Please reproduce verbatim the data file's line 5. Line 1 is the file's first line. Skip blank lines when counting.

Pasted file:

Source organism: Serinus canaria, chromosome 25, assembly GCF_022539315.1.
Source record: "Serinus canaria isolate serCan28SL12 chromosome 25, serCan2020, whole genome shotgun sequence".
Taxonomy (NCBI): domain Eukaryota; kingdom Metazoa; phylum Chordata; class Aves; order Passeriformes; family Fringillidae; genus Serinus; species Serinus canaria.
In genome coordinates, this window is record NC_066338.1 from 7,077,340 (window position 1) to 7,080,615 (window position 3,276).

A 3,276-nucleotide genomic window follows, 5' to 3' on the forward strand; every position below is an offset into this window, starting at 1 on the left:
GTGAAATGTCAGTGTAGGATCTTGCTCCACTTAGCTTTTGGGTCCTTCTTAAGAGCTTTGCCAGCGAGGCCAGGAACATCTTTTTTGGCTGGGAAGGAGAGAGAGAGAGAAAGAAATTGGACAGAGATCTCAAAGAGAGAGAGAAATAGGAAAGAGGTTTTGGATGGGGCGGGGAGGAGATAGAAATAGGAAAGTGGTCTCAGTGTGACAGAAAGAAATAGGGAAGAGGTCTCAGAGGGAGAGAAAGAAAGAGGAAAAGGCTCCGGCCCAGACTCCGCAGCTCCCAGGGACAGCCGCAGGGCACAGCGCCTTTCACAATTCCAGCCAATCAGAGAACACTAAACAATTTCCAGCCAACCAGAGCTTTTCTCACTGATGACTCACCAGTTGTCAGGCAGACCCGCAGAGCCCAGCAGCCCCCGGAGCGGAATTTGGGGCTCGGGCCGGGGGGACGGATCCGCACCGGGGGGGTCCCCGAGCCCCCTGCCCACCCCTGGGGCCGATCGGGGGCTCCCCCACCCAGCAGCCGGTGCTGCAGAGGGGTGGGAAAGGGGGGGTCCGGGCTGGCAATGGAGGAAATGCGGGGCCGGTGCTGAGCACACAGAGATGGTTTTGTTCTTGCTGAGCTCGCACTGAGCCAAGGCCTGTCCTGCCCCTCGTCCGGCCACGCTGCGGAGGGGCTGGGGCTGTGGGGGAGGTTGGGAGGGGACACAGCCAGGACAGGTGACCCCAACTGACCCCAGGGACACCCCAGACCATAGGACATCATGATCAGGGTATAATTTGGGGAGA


A 3,276-nucleotide genomic window follows, 5' to 3' on the forward strand; every position below is an offset into this window, starting at 1 on the left: